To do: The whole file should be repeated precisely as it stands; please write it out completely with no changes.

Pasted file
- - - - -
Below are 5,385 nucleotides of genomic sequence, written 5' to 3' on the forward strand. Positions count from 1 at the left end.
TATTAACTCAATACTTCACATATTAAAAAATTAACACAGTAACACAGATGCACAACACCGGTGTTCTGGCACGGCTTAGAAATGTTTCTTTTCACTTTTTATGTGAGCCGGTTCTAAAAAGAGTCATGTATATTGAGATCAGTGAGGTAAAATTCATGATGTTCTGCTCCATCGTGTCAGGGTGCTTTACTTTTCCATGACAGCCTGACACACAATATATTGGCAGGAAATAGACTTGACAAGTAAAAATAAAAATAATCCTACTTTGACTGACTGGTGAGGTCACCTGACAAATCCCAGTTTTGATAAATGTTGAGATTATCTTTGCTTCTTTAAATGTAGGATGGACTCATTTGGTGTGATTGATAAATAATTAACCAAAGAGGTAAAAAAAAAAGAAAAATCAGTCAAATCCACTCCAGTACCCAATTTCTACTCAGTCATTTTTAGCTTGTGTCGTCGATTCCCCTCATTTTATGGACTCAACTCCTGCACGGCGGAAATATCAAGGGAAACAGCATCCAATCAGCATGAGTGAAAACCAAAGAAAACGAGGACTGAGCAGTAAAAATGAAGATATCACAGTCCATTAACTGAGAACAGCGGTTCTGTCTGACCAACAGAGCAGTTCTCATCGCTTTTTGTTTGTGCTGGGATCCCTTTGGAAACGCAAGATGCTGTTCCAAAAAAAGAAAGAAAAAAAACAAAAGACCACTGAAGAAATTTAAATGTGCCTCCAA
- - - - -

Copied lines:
Below are 5,385 nucleotides of genomic sequence, written 5' to 3' on the forward strand. Positions count from 1 at the left end.
TATTAACTCAATACTTCACATATTAAAAAATTAACACAGTAACACAGATGCACAACACCGGTGTTCTGGCACGGCTTAGAAATGTTTCTTTTCACTTTTTATGTGAGCCGGTTCTAAAAAGAGTCATGTATATTGAGATCAGTGAGGTAAAATTCATGATGTTCTGCTCCATCGTGTCAGGGTGCTTTACTTTTCCATGACAGCCTGACACACAATATATTGGCAGGAAATAGACTTGACAAGTAAAAATAAAAATAATCCTACTTTGACTGACTGGTGAGGTCACCTGACAAATCCCAGTTTTGATAAATGTTGAGATTATCTTTGCTTCTTTAAATGTAGGATGGACTCATTTGGTGTGATTGATAAATAATTAACCAAAGAGGTAAAAAAAAAAGAAAAATCAGTCAAATCCACTCCAGTACCCAATTTCTACTCAGTCATTTTTAGCTTGTGTCGTCGATTCCCCTCATTTTATGGACTCAACTCCTGCACGGCGGAAATATCAAGGGAAACAGCATCCAATCAGCATGAGTGAAAACCAAAGAAAACGAGGACTGAGCAGTAAAAATGAAGATATCACAGTCCATTAACTGAGAACAGCGGTTCTGTCTGACCAACAGAGCAGTTCTCATCGCTTTTTGTTTGTGCTGGGATCCCTTTGGAAACGCAAGATGCTGTTCCAAAAAAAGAAAGAAAAAAAACAAAAGACCACTGAAGAAATTTAAATGTGCCTCCAA